• Heart or blood pressure problems
  • Pain
  • Slow bowel or bladder function
  • Blood clots and bedsores due to paralysis

Diagnosis and test

Patient history is important in the diagnosis of Guillain-Barré syndrome. The progression of ascending paralysis is a typical presentation. About 50% of cases also include a history of a recent infection or illness like a sore throat, a cold, the flu, or diarrhea. Several tests are commonly used to diagnose or confirm the disease and, sometimes, to monitor recovery.

Cerebrospinal fluid (CSF) analysis- To identify the presence of increased protein and white blood cells; for this test, a needle is inserted into the spine between vertebrae and a small amount of fluid is withdrawn. While some protein is normally present, an increased amount without an increase in the white blood cells in the CSF may be indicative of Guillain-Barré syndrome.

Nerve conduction velocity- Tests the speed at which impulses travel through a nerve; the nerve conduction velocity test uses electrodes placed on the skin over peripheral nerves and measures the amount of time it takes for an impulse to travel between electrodes.

Electromyography (EMG)- Measures the electrical activity of muscles fibers; the EMG test measures the electrical activity within muscle fibers by placing a needle electrode through the skin directly into the muscle and measuring the electrical activity of that muscle. It is usually done in conjunction with a nerve conduction velocity test.

There are several variants of GBS that are associated with specific signs and symptoms and with the production of different types of antibodies directed against gangliosides. Rarely, ganglioside autoantibody tests may be ordered.

Another testing may be performed to help distinguish GBS from other causes of weakness, neuropathy, and immune dysfunction and to monitor the person’s health status during illness and recovery.

Treatment and medications

There is no cure for Guillain-Barré syndrome.  Treatment is largely supportive and aims to minimize symptoms and prevent complications.  Hospitalization is usually necessary for the initial stages, as the course of the condition can be unpredictable. A healthcare team involving doctors, nurses, occupational therapists, and physiotherapists will be involved in treatment.

In mild cases rest is important.  However, gentle exercises to prevent joints from becoming stiff and painful will be recommended.  Medications to reduce pain may be required.  When the condition is more severe the goal of treatment is to:

  • Maintain breathing
  • Reduce pain
  • Maximize muscle strength
  • Maximize joint movement
  • Prevent complications of paralysis such as contractures (the shortening and thickening of tendons)

Blood pressure, fluid balance, and heart rate and rhythm will also be closely monitored.

Plasma exchange (plasmapheresis)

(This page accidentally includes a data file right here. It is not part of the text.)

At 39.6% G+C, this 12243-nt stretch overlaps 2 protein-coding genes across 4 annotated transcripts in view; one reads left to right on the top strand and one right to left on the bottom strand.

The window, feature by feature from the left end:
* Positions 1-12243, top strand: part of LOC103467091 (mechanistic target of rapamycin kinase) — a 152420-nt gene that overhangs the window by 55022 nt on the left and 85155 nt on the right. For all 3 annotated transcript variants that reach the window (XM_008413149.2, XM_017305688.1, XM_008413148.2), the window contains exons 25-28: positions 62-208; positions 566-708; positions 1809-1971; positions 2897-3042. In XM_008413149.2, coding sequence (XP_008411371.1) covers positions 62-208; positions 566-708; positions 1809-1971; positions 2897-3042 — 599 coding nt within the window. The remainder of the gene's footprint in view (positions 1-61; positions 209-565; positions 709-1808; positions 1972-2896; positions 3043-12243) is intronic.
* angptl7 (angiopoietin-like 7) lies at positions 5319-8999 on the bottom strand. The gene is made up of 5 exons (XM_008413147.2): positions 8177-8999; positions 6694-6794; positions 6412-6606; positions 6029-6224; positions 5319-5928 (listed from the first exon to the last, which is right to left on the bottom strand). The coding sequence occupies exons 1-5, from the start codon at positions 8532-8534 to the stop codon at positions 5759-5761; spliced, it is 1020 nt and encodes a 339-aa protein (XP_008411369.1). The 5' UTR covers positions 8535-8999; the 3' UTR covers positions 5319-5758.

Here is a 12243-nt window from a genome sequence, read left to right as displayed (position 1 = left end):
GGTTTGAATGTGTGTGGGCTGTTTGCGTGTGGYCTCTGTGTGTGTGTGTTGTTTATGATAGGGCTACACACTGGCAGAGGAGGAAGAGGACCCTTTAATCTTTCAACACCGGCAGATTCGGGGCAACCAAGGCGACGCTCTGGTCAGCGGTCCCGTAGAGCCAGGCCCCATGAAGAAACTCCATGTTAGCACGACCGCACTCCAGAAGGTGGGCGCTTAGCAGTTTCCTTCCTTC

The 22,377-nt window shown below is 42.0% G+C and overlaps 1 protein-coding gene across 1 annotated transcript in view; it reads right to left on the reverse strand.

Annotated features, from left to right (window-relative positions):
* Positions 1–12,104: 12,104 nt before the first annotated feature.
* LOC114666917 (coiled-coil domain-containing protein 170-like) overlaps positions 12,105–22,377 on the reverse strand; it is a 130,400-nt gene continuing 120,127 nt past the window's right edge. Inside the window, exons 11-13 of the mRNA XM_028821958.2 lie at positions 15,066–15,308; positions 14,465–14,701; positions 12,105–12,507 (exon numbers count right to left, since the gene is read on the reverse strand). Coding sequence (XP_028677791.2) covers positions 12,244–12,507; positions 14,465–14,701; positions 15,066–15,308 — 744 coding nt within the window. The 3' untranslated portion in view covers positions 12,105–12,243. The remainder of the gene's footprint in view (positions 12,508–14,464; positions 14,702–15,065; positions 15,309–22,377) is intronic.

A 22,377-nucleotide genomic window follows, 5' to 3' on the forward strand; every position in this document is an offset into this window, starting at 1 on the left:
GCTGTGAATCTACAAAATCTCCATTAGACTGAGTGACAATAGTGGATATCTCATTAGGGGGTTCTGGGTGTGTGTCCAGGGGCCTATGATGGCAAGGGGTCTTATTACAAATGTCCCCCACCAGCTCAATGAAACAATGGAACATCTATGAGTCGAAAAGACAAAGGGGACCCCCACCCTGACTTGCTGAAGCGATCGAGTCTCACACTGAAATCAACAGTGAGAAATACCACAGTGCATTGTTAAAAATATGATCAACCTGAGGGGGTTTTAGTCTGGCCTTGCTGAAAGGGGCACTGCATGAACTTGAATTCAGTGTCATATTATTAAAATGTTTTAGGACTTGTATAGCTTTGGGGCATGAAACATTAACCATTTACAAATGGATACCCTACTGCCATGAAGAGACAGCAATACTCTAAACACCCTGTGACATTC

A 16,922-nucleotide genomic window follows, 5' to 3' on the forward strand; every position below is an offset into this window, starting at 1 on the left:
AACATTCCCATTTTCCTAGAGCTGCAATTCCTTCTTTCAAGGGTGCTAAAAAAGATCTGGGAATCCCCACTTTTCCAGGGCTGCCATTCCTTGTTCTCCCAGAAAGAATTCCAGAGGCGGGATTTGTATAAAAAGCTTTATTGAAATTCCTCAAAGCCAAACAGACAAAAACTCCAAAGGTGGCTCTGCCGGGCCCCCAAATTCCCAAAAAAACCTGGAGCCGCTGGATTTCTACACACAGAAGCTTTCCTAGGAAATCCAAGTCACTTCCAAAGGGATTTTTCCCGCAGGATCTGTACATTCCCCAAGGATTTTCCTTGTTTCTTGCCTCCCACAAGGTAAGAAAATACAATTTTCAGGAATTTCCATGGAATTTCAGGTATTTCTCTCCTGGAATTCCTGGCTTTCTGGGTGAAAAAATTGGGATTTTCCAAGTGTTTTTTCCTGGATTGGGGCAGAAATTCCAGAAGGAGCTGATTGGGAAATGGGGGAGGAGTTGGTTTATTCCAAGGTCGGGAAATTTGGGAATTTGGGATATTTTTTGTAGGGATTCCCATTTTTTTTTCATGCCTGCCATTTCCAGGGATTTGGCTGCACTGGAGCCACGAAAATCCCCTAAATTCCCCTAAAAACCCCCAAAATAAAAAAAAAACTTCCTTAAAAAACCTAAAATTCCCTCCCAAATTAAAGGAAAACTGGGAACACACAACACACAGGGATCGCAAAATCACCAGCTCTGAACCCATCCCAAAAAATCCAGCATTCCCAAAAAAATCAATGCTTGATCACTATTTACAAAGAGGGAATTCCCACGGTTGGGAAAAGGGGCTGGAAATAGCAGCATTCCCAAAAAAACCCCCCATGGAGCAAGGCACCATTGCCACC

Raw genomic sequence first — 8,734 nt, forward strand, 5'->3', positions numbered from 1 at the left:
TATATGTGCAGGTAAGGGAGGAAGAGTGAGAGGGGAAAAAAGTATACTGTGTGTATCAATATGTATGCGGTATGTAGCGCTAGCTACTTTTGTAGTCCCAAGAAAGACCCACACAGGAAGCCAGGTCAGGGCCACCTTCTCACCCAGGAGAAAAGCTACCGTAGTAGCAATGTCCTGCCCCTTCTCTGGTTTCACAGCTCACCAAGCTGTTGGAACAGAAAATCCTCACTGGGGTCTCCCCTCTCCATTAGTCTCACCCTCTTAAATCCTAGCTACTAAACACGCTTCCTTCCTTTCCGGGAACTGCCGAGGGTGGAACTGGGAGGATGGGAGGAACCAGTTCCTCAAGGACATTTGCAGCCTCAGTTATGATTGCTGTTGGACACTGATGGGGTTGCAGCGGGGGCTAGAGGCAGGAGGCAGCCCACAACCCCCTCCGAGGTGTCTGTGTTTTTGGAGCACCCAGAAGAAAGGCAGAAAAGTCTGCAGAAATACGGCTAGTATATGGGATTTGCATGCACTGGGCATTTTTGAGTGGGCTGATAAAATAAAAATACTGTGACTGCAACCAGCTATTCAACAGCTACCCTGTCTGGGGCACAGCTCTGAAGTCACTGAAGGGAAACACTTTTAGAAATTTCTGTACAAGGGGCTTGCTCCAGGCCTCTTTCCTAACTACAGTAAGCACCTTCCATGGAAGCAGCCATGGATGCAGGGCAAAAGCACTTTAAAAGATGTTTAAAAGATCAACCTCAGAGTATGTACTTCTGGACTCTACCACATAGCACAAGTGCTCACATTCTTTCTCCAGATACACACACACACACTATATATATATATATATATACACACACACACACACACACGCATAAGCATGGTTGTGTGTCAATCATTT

This treatment involves removing some blood through a needle in the arm or hand.  The blood is then separated into plasma and red blood cells. The plasma is discarded and the red blood cells are returned to the body with donated or “clean” plasma.  This process may be repeated several times per day over a period of several days.  It is thought that plasmapheresis removes antibodies from the body’s plasma that may be aiding the autoimmune attack on the nervous system.

Immunoglobulin (gamma globulin) therapy

This is a special protein used naturally by the immune system.  When given in high doses intravenously (through a drip into the bloodstream) it is thought to help reduce the autoimmune attack on the nervous system.

Prevention of Guillain Barre syndrome

Primary prevention

  • Guillain-Barré syndrome is a condition (not a disease itself), and its causation is not known exactly. Therefore no specific preventive measure can be indicated.
  • Sometimes vaccination may trigger the occurrence of GBS; hence vaccination is not suggested in the acute phase and up to a period of one year after an episode of GBS.
  • As there is an increase in cases of Guillain-Barré syndrome in areas where Zika virus is circulating and researchers are investigating to prove the link between the two, WHO recommends that anyone living in or traveling to areas where the Zika virus is circulating take precautions to avoid mosquito bites.

Secondary prevention

When possible, patients should be treated in an intensive care unit in order to keep continuous monitoring and to respond immediately to any urgency. Thus complications due to disease and immobility can be identified and responded early by healthcare workers.

Patients of Guillain-Barré syndrome suffer not only physical difficulties but emotionally painful periods also. Residual symptoms may lead to long term disability and cause difficulties in attaining prior lifestyle or occupation. Rehabilitation services combined with psychological counseling would be helpful in the recovery of the patients.